When Gilbert Joseph was in the pro­cess of or­ga­niz­ing the “Rethinking the
Postcolonial Encounter” conference, which would later become the edited vol-
ume Close Encounters of Empire, he asked me to contribute some ideas about
the current status and possible direction in the study of U.S.–­Latin American
relations after the cultural-­linguistic turn. The paper I presented at the conference
(titled “The Enterprise of Knowledge”), hosted by Yale in 1995, launched me
on a long journey into examining the formation of U.S. hegemony as a ques-
tion of repre­ s en­ta­tion and power rooted in a quest for knowledge. Initially,
my primary object of curiosity was how the nature and purpose of the U.S.
empire in Latin America was represented and encoded into written texts. For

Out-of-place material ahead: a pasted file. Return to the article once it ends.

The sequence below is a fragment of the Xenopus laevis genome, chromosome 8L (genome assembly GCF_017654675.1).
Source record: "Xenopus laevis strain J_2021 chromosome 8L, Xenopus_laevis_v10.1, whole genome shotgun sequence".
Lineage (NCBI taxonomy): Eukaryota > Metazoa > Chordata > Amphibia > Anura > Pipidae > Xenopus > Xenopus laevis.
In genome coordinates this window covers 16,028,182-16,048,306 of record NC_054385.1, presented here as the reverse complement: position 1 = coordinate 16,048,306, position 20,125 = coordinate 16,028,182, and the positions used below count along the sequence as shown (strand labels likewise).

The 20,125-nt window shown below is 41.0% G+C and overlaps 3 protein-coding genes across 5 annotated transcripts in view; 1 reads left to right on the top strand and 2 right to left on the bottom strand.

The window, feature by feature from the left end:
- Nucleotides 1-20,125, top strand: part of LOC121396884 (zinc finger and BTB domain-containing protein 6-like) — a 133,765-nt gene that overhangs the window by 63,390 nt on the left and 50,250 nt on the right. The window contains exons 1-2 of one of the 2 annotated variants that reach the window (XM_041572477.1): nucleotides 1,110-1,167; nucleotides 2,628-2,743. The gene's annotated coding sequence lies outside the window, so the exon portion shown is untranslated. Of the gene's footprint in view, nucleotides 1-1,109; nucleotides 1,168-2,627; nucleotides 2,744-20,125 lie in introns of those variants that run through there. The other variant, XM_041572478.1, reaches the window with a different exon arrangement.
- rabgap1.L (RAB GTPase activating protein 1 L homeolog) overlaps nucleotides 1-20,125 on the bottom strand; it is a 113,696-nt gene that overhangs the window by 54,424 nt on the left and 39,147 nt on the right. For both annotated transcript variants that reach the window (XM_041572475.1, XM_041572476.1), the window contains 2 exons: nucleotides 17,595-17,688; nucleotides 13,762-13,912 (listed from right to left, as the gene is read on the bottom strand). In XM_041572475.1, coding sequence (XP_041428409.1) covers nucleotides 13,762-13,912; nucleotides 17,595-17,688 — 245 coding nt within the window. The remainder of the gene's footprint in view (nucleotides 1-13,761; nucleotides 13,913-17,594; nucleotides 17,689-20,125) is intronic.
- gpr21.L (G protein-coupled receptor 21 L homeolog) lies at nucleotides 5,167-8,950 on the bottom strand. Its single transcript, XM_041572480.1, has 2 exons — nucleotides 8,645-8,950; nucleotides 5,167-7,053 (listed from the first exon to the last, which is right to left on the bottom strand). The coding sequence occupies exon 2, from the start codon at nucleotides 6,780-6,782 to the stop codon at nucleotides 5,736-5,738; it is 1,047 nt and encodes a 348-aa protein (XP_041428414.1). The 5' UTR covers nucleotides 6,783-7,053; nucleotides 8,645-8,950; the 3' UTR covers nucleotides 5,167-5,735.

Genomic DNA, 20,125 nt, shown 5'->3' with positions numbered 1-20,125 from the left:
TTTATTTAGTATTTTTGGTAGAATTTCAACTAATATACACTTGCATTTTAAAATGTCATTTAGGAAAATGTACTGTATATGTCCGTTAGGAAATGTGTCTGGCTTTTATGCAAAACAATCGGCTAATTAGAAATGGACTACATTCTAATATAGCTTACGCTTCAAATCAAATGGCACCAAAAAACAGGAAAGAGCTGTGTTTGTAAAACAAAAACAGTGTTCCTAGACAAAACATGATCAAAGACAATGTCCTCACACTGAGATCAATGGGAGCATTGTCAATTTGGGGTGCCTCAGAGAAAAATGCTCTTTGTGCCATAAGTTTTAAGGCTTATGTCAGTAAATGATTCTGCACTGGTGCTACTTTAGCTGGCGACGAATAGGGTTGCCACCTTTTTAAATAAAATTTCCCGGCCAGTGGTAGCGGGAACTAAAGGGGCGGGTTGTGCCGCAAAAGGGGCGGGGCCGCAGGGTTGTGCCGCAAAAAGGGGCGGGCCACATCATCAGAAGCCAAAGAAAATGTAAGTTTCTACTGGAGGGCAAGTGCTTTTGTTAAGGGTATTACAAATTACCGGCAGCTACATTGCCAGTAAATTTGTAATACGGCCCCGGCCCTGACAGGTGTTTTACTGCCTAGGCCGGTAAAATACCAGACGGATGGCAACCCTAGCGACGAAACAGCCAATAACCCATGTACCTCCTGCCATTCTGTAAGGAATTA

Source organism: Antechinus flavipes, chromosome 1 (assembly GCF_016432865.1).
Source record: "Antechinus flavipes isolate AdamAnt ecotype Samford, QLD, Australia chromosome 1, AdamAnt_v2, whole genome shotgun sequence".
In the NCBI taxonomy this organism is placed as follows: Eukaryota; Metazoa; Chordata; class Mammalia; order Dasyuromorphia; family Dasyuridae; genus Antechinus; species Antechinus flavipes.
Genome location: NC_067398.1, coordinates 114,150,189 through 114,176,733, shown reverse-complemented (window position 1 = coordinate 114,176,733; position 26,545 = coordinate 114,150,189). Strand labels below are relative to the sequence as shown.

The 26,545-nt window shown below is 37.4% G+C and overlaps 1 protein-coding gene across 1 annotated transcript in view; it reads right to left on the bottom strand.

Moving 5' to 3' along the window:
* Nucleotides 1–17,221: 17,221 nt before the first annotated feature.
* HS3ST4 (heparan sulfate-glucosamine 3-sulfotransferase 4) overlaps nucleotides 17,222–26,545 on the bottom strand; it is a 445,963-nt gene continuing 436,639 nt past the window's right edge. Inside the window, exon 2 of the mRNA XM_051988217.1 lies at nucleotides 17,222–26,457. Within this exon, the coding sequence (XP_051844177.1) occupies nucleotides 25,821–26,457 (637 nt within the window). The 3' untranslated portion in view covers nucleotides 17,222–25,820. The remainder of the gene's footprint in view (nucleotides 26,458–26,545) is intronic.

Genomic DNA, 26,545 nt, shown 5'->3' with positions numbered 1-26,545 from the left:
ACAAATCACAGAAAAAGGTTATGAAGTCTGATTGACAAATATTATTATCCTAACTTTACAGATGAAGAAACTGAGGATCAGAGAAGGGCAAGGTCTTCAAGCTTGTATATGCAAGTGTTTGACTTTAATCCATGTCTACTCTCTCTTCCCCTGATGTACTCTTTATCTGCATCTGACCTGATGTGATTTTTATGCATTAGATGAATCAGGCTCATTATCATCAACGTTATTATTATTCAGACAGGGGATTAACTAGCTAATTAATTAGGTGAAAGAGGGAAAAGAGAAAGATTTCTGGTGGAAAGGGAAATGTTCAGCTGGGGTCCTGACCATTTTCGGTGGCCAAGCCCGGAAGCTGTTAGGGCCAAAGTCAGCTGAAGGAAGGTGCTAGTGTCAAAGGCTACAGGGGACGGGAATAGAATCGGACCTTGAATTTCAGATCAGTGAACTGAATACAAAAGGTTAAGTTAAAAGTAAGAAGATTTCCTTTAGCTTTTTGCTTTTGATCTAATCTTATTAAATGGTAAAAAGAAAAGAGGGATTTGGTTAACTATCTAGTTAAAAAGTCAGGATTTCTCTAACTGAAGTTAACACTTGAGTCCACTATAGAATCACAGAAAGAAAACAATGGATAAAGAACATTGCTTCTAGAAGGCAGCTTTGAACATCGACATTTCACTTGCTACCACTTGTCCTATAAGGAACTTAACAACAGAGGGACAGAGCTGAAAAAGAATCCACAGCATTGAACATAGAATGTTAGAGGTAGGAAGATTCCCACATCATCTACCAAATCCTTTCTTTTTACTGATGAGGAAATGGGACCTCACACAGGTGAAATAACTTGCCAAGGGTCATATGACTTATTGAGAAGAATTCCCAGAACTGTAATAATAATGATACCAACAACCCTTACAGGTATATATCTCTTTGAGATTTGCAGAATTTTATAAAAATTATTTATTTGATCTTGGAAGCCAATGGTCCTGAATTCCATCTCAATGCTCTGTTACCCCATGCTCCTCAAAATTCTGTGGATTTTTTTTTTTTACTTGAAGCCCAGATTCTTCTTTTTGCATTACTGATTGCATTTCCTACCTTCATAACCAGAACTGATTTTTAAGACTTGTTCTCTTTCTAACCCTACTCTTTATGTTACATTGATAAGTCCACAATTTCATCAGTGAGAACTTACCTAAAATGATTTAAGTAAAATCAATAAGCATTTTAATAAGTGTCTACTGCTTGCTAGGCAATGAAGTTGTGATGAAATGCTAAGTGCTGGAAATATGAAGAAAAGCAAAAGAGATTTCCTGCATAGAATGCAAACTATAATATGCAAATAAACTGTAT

a while, the U.S. informal empire and its “repre­sen­ t t ional machines” stood at
the center of my intellectual preoccupations. Yet with time my focus shifted
toward the role of disciplinary knowledge in the making of U.S. hegemony over
Latin America. Somewhat in between that conference and drafting this book,
I discovered that “Pan-­ A mericanism” in its various renditions was a force that
tended to color much of the discussion about U.S.–­ L atin American relations
since 1910, continuing to exert significant influence during the 1930s and 1940s.
My first thanks go to Gil for guiding me into this line of research, which has
turned out to be so interesting and rewarding. And to Cathy LeGrand, who
started the ­ w hole conversation about the communicative and discursive nature
of imperial engagements and about the importance of culture in mediating the
memory of past U.S. economic, military, and po­ li ti­ c al interventions in Latin
America. Since 1998, the year in which Close Encounters of Empire was pub-
lished, my opportunities to discuss the American empire, its repre­sen­ t t ions,
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